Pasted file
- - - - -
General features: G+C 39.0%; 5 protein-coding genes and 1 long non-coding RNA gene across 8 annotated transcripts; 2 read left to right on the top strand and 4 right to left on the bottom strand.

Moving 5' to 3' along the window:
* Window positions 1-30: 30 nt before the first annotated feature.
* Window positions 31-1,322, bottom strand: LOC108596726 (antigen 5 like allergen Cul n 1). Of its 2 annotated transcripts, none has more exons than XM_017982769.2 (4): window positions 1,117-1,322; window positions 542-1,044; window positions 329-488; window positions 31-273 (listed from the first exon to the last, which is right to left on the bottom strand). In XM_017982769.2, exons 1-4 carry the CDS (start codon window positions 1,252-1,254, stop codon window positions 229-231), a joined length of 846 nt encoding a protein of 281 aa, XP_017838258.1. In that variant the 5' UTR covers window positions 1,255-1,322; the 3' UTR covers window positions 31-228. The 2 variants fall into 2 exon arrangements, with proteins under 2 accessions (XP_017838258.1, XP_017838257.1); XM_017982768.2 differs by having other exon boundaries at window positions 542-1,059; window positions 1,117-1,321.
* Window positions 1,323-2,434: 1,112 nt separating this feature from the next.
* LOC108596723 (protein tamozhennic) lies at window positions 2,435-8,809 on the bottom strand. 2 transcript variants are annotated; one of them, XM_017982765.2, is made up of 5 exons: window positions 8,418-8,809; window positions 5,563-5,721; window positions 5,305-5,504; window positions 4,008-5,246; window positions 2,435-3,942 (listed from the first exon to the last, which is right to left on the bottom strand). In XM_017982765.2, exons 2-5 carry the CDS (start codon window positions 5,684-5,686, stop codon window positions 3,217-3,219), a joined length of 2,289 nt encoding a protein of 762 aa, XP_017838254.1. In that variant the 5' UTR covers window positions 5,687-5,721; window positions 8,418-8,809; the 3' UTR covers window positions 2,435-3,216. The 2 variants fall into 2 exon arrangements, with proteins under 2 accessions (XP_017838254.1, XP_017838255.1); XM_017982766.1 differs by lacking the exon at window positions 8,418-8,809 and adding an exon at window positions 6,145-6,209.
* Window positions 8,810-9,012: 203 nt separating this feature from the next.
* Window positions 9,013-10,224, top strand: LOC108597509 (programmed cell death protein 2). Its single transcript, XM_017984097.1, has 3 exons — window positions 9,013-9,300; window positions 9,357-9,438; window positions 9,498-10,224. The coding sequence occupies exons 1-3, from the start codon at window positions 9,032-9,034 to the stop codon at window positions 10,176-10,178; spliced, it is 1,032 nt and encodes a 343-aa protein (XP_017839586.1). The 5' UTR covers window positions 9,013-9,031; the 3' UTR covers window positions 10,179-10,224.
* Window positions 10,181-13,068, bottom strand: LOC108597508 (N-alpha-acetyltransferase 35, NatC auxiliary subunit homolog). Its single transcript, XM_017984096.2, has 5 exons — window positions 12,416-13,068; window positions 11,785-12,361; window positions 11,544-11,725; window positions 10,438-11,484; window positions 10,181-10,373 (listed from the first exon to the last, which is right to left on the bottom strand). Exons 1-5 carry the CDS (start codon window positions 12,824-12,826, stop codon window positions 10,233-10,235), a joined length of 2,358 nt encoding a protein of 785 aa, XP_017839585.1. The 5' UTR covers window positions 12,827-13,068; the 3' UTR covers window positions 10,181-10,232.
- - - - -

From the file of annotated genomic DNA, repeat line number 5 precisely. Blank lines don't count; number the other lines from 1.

* Window positions 1,323-2,434: 1,112 nt separating this feature from the next.